Aphrodite at the MFA; Pompeii at the Museum of Science

Love and death
By GREG COOK  |  November 2, 2011

SLEEPING HERMAPHRODITE Aphrodite’s child by Hermes presents an alternative to the usual romantic narrative about the goddess.

The ancient Greeks said the Titan Kronos cut off the penis of his father, Ouranos, the sky, and chucked it into the sea. There the frothy mix of sperm and blood spawned Aphrodite ("aphros" for "foam"), the first-born of the Olympian gods. When she first set foot on land, on the island of Cyprus, grass sprang up beneath her feet.

From such happy beginnings, we get "Aphrodite and the Gods of Love" at the Museum of Fine Arts (465 Huntington Avenue, Boston, through February 20), a primer on the deity of fucking, fertility (babies, crops), and fighting that curator Christine Kondoleon assembles from 156 mostly modest-sized sculptures, coins, and striking red-and-black ceramics. All but 13 come from the MFA's world-class collection of classical Greek and Roman art.

Aphrodite, who was in fact probably spawned from Near East religions, didn't just kill them with kindness. A larger-than-life, fifth century B.C. limestone head from Cyprus is thought to depict a stout Aphrodite with long curls under a massive crown. She faces straight ahead, with a curious smile, not friendly exactly, more like the grin of a regal figure amused by how casually she can wield deadly force. A seven-foot-tall second century A.D. Roman marble "Venus Victorious" is more curvy and sensual in just a skirt and tiara, but she stands on a helmet and is probably writing the names of victorious soldiers on a now-lost shield.

Not to say that the romantic Aphrodite isn't part of the story. Tiny, sexy stone and ceramic goddesses step in and out of baths. On perfume bottles, mirrors, and vases, Aphrodite is an ideal of womanly beauty or patron of marriage. But even as the familiar pinup goddess seduces us, we tend to underestimate her cult's raw carnality. A ceramic cup shows an adolescent, winged Eros — either Aphrodite's son or a member of her entourage, depending on the tale — locked in an ecstatic groin-to-groin embrace with another gentleman. The curvy hips of the sleeping marble Hermaphrodite, Aphrodite's child by Hermes, at first suggest a life-sized nude lady kicking off a cloak, but the other side reveals breasts and a penis. The fertility god Priapus, Aphrodite's son by Dionysus, appears in one statue with an erection and in the back of a fragmented marble relief as a bust watching a woman riding atop Herakles.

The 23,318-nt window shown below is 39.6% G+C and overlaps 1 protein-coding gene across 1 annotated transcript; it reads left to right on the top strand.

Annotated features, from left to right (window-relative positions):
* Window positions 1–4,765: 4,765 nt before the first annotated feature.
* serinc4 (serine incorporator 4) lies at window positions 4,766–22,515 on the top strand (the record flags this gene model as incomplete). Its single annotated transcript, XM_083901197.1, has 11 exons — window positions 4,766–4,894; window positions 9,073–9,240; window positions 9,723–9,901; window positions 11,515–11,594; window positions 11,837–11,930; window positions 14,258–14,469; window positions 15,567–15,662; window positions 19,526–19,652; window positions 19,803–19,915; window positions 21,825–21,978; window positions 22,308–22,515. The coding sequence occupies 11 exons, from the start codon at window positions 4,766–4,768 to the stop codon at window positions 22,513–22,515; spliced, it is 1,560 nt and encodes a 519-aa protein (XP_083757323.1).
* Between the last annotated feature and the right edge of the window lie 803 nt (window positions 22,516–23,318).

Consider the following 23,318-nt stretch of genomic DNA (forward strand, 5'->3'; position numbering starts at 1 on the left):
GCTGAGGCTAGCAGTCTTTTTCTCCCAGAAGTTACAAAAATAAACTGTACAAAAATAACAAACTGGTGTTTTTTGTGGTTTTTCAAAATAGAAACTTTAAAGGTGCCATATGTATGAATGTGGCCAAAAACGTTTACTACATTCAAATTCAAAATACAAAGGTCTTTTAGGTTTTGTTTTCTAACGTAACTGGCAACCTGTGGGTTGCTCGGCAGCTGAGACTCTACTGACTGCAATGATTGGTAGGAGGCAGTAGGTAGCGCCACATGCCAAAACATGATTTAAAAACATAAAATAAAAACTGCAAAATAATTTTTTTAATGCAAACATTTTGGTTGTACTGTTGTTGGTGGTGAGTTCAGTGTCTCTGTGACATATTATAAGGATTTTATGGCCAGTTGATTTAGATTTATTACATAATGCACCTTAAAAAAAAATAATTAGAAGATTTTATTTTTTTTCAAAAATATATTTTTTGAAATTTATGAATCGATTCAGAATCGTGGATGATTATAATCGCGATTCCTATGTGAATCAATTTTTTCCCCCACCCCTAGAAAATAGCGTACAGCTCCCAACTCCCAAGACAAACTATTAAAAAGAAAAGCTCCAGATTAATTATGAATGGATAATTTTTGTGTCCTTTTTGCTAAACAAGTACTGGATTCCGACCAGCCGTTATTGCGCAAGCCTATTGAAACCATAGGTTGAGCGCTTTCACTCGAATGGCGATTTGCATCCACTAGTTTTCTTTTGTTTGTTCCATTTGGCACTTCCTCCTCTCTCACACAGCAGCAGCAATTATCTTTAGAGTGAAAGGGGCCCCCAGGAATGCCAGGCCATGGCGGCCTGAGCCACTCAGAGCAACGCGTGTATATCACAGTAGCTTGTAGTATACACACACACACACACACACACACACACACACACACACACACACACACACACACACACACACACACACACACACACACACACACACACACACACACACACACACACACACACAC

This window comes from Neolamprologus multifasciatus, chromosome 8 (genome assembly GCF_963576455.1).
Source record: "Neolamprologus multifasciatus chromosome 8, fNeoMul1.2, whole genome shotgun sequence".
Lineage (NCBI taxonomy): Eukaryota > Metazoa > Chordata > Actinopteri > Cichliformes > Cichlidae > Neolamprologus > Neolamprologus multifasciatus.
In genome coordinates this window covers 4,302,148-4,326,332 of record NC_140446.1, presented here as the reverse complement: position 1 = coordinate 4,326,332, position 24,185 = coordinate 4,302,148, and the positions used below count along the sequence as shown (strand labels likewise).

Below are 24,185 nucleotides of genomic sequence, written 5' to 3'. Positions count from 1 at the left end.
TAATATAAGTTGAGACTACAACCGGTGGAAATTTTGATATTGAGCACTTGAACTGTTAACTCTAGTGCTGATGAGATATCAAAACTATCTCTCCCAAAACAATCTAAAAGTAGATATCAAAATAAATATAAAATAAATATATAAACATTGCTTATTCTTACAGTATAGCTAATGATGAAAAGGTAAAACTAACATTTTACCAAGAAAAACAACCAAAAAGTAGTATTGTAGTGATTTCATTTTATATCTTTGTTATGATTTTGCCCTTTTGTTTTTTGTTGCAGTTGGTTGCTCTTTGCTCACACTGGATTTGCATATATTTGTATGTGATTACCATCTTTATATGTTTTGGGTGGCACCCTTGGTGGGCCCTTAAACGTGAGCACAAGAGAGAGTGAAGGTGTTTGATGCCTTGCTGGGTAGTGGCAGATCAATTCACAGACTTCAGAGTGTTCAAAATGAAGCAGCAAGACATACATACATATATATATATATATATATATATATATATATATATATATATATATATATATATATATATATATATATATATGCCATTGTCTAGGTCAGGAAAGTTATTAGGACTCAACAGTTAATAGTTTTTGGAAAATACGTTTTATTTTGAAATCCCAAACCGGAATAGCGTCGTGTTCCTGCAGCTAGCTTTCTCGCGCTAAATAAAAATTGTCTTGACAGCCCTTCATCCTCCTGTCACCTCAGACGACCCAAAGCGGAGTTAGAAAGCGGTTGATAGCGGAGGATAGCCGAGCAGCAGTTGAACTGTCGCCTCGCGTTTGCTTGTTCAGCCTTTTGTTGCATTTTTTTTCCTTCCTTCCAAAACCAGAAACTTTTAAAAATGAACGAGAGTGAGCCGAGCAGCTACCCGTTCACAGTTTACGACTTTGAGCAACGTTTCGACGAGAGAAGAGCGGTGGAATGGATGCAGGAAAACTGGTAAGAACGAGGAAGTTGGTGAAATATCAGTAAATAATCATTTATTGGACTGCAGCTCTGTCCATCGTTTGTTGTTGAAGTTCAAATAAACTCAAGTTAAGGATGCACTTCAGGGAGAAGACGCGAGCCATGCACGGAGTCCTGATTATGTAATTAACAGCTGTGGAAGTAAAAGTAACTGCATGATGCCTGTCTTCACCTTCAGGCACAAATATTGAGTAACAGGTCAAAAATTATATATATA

Aphrodite doesn't fit easily into contemporary roles. Kondoleon compares her to Marilyn Monroe. More apt would be a mutant combo of Sarah Palin and Angelina Jolie — mama grizzly, MILF, starlet, and Hollywood action hero.

"A Day at Pompeii" at the Museum of Science (1 Science Park, Boston, through February 12), offers a snapshot of the Roman city frozen at the moment Mount Vesuvius buried it under lava and ash in the year 79. Some 250 artifacts offer many handsome finds — a large garden fresco, a bronze table, cooking ware, loaded dice, a gladiator's helmet, household goods. But the main attraction is the faces of death.

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